What is badge engineering?
If you hang out in automotive circles you may have heard the term badge engineering. Even if you don’t have an automotive background, it’s possible that the term has come up. What is badge engineering? We have the answers that you are looking for.
What does badge engineering mean?
Another term for badge engineering is rebadging, and it basically means selling one car made by one brand under a different brand name. Imagine a scenario where a popular brand doesn’t have a particular vehicle class represented in their lineup. They can either build a whole new car to appeal to this segment, or they can get someone else to do it for them.
It happens far more often than you may think, and car companies don’t like to talk about it. One of the most well-known examples from recent memory is the Dodge Grand Caravan which was also marketed as the Chrysler Town and Country.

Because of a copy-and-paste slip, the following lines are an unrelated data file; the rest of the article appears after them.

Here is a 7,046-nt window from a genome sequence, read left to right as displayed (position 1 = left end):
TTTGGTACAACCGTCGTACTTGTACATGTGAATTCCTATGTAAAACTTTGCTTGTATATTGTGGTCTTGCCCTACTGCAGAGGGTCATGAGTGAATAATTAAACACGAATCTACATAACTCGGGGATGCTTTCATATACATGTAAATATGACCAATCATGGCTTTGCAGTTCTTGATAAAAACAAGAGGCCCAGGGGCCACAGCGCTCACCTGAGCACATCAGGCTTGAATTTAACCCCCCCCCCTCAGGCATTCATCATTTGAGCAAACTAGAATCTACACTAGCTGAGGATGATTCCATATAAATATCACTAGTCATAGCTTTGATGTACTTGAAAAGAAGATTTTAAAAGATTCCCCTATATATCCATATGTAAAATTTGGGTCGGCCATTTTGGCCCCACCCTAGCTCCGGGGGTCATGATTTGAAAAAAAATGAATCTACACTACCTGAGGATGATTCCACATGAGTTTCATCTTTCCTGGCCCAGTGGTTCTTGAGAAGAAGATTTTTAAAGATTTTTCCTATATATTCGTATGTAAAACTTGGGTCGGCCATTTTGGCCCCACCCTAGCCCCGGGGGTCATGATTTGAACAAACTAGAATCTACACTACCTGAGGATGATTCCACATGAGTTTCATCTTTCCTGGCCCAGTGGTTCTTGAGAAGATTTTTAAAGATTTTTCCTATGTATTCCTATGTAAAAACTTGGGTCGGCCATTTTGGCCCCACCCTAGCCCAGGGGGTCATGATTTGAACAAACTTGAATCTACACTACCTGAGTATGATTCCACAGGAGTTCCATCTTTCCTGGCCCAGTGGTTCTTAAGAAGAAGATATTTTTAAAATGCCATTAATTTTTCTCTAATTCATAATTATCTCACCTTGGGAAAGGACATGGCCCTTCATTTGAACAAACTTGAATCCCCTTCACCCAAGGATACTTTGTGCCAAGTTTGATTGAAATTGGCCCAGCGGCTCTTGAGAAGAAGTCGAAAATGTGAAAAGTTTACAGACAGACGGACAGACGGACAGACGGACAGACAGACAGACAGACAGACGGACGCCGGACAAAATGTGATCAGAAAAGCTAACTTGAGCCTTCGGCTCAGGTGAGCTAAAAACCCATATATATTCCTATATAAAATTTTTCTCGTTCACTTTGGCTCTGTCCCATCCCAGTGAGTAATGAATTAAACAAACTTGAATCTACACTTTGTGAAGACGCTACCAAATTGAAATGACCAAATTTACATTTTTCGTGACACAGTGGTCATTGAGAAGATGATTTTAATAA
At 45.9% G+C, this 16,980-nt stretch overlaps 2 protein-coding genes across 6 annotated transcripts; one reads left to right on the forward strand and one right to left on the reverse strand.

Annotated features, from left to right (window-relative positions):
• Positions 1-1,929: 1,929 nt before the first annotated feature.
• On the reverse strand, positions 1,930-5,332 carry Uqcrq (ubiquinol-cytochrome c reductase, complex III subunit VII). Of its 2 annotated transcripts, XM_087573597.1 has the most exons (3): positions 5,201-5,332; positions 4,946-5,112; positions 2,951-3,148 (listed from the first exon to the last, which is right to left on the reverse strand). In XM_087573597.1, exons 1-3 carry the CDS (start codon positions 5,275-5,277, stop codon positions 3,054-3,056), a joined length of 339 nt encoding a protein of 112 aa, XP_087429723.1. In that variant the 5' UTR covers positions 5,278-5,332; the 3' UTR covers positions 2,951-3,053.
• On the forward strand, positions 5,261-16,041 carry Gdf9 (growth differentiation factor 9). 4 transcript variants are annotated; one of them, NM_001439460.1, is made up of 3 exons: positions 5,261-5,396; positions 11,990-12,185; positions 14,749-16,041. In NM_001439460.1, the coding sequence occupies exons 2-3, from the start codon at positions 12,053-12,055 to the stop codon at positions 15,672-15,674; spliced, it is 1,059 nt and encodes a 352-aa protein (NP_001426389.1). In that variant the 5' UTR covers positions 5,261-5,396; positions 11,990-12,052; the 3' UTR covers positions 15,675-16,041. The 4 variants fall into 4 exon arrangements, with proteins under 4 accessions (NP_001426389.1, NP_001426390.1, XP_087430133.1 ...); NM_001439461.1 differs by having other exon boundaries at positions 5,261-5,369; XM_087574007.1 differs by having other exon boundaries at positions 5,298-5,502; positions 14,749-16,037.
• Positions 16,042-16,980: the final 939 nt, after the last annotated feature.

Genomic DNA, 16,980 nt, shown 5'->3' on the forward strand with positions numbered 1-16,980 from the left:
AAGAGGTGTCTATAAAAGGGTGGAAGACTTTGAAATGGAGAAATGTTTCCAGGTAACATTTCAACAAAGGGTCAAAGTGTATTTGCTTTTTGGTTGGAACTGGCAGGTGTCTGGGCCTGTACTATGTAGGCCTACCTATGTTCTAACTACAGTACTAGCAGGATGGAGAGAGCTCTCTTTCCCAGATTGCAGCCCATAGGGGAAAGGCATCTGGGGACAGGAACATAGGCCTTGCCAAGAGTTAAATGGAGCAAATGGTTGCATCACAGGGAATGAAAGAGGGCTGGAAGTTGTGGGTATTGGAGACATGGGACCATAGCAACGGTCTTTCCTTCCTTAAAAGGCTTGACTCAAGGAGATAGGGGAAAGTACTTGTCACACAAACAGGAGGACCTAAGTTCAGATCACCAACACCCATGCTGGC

That may not seem like a big deal as Chrysler and Dodge are part of the same company and have been for quite some time, but this vehicle for a time was also sold by Volkswagen as the Routan and even abroad by Lancia as the Voyager.
Learn More: What is an orphaned car?
Other current examples include the Fiat 124 Spyder which is actually a rebadged Mazda MX-5 Miata and the Toyota Yaris iA which is actually a rebadged Mazda2. This last one is more notable as the Mazda2 isn’t sold in the United States.
Are there differences between brand engineered models?
Obviously, the emblem and badging are different, but the rest varies case by case. Most often, some of the bodywork changes to better reflect the new brand. However, there can also be additional features, interior changes, and more.
Is badge engineering and rebadging bad for car buyers?
Badge engineering isn’t bad at all. Often, it’s a way for people to get cars they otherwise wouldn’t have access to. However, it is wise to do your research just so that you make sure you are getting a vehicle that you actually want.